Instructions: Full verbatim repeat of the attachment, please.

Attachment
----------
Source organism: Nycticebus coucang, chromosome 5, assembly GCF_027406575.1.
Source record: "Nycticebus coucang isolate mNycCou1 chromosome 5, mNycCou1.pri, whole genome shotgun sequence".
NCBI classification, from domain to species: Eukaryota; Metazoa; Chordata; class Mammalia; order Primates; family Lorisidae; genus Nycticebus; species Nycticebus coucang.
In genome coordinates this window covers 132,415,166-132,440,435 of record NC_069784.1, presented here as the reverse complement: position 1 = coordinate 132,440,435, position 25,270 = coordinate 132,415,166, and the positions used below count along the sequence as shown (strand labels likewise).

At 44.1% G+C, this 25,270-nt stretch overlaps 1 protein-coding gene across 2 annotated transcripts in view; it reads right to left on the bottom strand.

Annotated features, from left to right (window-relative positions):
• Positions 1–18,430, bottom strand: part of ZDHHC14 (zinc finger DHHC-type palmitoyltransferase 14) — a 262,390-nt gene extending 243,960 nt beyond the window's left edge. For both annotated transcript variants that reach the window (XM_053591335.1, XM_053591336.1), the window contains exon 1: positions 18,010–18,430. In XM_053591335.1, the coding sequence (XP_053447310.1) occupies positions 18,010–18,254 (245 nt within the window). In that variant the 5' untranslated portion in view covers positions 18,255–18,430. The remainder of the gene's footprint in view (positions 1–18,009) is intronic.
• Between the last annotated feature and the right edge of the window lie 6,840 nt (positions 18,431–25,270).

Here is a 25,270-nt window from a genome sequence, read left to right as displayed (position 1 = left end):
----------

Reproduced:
Source organism: Nycticebus coucang, chromosome 5, assembly GCF_027406575.1.
Source record: "Nycticebus coucang isolate mNycCou1 chromosome 5, mNycCou1.pri, whole genome shotgun sequence".
NCBI classification, from domain to species: Eukaryota; Metazoa; Chordata; class Mammalia; order Primates; family Lorisidae; genus Nycticebus; species Nycticebus coucang.
In genome coordinates this window covers 132,415,166-132,440,435 of record NC_069784.1, presented here as the reverse complement: position 1 = coordinate 132,440,435, position 25,270 = coordinate 132,415,166, and the positions used below count along the sequence as shown (strand labels likewise).

At 44.1% G+C, this 25,270-nt stretch overlaps 1 protein-coding gene across 2 annotated transcripts in view; it reads right to left on the bottom strand.

Annotated features, from left to right (window-relative positions):
• Positions 1–18,430, bottom strand: part of ZDHHC14 (zinc finger DHHC-type palmitoyltransferase 14) — a 262,390-nt gene extending 243,960 nt beyond the window's left edge. For both annotated transcript variants that reach the window (XM_053591335.1, XM_053591336.1), the window contains exon 1: positions 18,010–18,430. In XM_053591335.1, the coding sequence (XP_053447310.1) occupies positions 18,010–18,254 (245 nt within the window). In that variant the 5' untranslated portion in view covers positions 18,255–18,430. The remainder of the gene's footprint in view (positions 1–18,009) is intronic.
• Between the last annotated feature and the right edge of the window lie 6,840 nt (positions 18,431–25,270).

Here is a 25,270-nt window from a genome sequence, read left to right as displayed (position 1 = left end):